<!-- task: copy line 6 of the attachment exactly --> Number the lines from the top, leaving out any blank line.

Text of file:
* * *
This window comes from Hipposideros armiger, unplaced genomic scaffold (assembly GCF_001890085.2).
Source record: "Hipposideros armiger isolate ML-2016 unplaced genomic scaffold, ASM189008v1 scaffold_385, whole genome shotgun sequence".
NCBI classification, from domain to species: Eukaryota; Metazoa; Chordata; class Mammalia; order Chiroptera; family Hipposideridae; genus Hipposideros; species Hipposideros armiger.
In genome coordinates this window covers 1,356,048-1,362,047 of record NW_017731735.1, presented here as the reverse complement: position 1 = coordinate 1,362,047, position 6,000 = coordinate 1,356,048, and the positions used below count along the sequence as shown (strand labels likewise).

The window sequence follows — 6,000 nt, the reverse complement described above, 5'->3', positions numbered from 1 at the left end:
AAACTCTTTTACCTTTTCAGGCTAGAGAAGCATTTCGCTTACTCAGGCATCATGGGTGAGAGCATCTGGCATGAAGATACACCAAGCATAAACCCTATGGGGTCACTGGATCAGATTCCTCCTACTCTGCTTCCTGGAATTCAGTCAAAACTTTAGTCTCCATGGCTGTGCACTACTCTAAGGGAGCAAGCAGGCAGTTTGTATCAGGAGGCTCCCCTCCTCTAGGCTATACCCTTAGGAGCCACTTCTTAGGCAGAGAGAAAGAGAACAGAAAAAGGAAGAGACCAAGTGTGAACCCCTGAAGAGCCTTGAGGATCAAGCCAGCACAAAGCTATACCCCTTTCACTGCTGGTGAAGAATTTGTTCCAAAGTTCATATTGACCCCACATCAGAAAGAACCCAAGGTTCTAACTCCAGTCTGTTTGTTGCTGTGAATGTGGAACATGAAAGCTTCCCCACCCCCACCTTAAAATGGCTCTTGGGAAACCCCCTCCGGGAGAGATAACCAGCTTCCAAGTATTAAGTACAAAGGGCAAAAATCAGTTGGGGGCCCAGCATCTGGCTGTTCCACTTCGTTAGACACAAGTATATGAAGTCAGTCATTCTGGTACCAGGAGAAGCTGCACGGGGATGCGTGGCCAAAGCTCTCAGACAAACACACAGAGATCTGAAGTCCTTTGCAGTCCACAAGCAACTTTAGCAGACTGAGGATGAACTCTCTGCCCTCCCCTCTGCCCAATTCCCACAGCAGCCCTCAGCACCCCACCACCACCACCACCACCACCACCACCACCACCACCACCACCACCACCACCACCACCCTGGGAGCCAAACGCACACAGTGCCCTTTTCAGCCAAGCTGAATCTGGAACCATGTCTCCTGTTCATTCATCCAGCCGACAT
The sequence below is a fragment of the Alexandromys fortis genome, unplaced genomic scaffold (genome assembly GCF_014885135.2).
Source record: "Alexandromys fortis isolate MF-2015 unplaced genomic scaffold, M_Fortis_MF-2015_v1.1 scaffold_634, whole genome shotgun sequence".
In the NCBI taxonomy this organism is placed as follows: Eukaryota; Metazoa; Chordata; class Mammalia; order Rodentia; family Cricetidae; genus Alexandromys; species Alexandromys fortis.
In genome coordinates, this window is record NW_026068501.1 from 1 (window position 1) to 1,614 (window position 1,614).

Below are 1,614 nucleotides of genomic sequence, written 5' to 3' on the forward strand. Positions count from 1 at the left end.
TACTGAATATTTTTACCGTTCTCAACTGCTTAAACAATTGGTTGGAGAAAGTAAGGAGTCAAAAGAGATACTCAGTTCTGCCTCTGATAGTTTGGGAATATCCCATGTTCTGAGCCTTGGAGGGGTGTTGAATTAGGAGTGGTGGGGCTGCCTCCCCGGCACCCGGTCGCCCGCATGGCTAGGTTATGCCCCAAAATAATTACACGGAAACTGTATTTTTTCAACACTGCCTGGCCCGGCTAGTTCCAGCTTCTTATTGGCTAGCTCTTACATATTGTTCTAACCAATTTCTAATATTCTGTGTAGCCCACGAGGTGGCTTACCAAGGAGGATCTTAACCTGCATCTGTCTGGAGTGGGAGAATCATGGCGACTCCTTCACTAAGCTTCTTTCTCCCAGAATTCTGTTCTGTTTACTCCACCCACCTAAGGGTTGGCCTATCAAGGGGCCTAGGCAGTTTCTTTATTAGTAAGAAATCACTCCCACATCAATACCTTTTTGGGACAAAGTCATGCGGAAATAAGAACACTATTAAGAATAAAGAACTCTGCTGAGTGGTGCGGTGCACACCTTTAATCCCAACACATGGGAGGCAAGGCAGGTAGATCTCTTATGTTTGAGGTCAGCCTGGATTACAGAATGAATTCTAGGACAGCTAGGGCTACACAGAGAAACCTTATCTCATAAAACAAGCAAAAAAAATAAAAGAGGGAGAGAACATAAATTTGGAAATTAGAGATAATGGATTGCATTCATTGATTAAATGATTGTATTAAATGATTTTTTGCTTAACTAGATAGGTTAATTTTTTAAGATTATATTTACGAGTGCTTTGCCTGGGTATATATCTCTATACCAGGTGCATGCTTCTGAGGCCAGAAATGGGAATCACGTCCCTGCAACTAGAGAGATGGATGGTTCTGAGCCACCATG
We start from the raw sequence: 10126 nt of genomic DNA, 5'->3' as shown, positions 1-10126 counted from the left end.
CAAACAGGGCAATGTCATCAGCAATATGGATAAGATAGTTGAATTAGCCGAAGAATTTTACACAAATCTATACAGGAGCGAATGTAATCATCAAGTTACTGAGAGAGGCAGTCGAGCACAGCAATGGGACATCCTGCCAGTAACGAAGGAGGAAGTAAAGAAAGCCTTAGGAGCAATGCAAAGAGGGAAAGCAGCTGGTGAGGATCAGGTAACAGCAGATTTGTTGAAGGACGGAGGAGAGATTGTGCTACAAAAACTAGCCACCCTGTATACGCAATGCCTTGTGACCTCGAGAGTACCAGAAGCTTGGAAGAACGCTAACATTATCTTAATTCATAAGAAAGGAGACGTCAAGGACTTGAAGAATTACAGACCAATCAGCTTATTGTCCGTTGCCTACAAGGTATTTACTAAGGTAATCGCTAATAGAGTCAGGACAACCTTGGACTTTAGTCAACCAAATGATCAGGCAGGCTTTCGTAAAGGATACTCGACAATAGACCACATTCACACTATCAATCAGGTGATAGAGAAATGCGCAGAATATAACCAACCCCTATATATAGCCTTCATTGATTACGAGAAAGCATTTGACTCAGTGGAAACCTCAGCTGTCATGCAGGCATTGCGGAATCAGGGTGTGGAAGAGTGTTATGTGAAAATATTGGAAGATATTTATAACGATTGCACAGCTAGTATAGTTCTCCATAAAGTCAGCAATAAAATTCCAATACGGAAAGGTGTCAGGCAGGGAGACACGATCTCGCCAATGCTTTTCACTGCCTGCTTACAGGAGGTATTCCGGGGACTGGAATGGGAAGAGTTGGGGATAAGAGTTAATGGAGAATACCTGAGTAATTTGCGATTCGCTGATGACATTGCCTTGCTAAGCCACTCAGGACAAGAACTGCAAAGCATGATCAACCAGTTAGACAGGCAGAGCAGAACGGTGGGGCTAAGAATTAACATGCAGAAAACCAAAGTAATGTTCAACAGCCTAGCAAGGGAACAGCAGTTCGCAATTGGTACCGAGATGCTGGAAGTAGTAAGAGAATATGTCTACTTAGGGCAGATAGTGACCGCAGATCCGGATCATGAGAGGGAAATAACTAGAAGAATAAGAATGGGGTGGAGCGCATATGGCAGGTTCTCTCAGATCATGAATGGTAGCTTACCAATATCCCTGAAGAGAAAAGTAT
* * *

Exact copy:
AAACTCTTTTACCTTTTCAGGCTAGAGAAGCATTTCGCTTACTCAGGCATCATGGGTGAGAGCATCTGGCATGAAGATACACCAAGCATAAACCCTATGGGGTCACTGGATCAGATTCCTCCTACTCTGCTTCCTGGAATTCAGTCAAAACTTTAGTCTCCATGGCTGTGCACTACTCTAAGGGAGCAAGCAGGCAGTTTGTATCAGGAGGCTCCCCTCCTCTAGGCTATACCCTTAGGAGCCACTTCTTAGGCAGAGAGAAAGAGAACAGAAAAAGGAAGAGACCAAGTGTGAACCCCTGAAGAGCCTTGAGGATCAAGCCAGCACAAAGCTATACCCCTTTCACTGCTGGTGAAGAATTTGTTCCAAAGTTCATATTGACCCCACATCAGAAAGAACCCAAGGTTCTAACTCCAGTCTGTTTGTTGCTGTGAATGTGGAACATGAAAGCTTCCCCACCCCCACCTTAAAATGGCTCTTGGGAAACCCCCTCCGGGAGAGATAACCAGCTTCCAAGTATTAAGTACAAAGGGCAAAAATCAGTTGGGGGCCCAGCATCTGGCTGTTCCACTTCGTTAGACACAAGTATATGAAGTCAGTCATTCTGGTACCAGGAGAAGCTGCACGGGGATGCGTGGCCAAAGCTCTCAGACAAACACACAGAGATCTGAAGTCCTTTGCAGTCCACAAGCAACTTTAGCAGACTGAGGATGAACTCTCTGCCCTCCCCTCTGCCCAATTCCCACAGCAGCCCTCAGCACCCCACCACCACCACCACCACCACCACCACCACCACCACCACCACCACCACCACCACCACCCTGGGAGCCAAACGCACACAGTGCCCTTTTCAGCCAAGCTGAATCTGGAACCATGTCTCCTGTTCATTCATCCAGCCGACAT